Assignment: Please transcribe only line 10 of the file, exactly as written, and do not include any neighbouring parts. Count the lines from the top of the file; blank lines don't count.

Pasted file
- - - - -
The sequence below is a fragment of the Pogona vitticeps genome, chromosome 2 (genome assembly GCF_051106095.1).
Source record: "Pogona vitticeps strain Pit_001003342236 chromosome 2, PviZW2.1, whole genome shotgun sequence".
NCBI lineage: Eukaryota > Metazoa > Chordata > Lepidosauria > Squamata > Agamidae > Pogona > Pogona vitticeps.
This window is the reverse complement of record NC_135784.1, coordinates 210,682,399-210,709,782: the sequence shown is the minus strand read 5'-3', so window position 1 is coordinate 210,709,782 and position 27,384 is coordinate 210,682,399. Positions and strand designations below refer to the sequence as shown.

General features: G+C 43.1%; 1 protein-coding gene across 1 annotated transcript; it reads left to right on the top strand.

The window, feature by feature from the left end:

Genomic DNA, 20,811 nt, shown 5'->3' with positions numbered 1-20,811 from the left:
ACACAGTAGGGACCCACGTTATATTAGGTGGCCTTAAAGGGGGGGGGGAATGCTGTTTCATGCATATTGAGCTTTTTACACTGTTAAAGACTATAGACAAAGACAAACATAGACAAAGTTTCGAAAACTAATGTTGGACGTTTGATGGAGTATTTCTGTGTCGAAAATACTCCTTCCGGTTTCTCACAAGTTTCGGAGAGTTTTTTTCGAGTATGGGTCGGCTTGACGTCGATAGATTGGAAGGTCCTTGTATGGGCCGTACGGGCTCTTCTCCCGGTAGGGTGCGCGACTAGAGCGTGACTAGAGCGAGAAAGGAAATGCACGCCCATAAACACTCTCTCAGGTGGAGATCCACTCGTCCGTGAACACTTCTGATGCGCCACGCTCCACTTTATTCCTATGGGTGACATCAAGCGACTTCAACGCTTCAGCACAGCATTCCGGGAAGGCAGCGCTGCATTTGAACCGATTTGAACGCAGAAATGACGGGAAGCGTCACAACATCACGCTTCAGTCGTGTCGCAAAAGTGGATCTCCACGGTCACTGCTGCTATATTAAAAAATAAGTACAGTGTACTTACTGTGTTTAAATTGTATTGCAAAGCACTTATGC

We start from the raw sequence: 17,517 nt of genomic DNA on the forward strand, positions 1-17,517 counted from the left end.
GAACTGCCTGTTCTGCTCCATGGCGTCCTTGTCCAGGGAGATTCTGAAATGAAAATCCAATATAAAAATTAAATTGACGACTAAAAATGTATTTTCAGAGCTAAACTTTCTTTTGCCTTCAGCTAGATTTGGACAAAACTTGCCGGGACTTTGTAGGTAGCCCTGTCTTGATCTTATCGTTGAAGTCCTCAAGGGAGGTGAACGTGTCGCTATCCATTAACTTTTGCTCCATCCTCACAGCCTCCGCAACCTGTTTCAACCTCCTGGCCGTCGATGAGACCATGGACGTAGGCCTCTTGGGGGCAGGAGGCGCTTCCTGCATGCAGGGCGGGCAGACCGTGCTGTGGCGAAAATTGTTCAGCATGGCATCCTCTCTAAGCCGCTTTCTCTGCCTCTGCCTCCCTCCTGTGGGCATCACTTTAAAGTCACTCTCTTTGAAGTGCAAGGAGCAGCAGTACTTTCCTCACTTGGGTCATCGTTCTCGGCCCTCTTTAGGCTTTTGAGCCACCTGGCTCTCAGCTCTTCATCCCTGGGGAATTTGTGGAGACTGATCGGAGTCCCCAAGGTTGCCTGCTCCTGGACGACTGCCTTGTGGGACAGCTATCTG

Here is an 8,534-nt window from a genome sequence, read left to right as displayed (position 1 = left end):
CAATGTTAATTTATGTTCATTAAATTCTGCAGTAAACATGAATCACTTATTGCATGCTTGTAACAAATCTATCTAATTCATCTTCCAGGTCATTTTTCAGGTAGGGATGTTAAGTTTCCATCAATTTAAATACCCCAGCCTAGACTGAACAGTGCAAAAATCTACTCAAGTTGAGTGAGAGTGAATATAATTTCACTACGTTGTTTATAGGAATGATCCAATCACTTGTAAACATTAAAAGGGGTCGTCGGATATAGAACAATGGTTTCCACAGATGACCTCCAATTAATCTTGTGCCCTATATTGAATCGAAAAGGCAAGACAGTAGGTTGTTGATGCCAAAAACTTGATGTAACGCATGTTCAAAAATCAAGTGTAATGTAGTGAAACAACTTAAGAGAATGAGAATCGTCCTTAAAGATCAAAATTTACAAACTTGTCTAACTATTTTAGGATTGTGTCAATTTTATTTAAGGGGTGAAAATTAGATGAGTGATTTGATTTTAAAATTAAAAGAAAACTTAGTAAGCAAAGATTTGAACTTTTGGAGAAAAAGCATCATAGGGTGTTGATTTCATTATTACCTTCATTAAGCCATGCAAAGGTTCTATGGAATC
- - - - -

GAACTGCCTGTTCTGCTCCATGGCGTCCTTGTCCAGGGAGATTCTGAAATGAAAATCCAATATAAAAATTAAATTGACGACTAAAAATGTATTTTCAGAGCTAAACTTTCTTTTGCCTTCAGCTAGATTTGGACAAAACTTGCCGGGACTTTGTAGGTAGCCCTGTCTTGATCTTATCGTTGAAGTCCTCAAGGGAGGTGAACGTGTCGCTATCCATTAACTTTTGCTCCATCCTCACAGCCTCCGCAACCTGTTTCAACCTCCTGGCCGTCGATGAGACCATGGACGTAGGCCTCTTGGGGGCAGGAGGCGCTTCCTGCATGCAGGGCGGGCAGACCGTGCTGTGGCGAAAATTGTTCAGCATGGCATCCTCTCTAAGCCGCTTTCTCTGCCTCTGCCTCCCTCCTGTGGGCATCACTTTAAAGTCACTCTCTTTGAAGTGCAAGGAGCAGCAGTACTTTCCTCACTTGGGTCATCGTTCTCGGCCCTCTTTAGGCTTTTGAGCCACCTGGCTCTCAGCTCTTCATCCCTGGGGAATTTGTGGAGACTGATCGGAGTCCCCAAGGTTGCCTGCTCCTGGACGACTGCCTTGTGGGACAGCTATCTG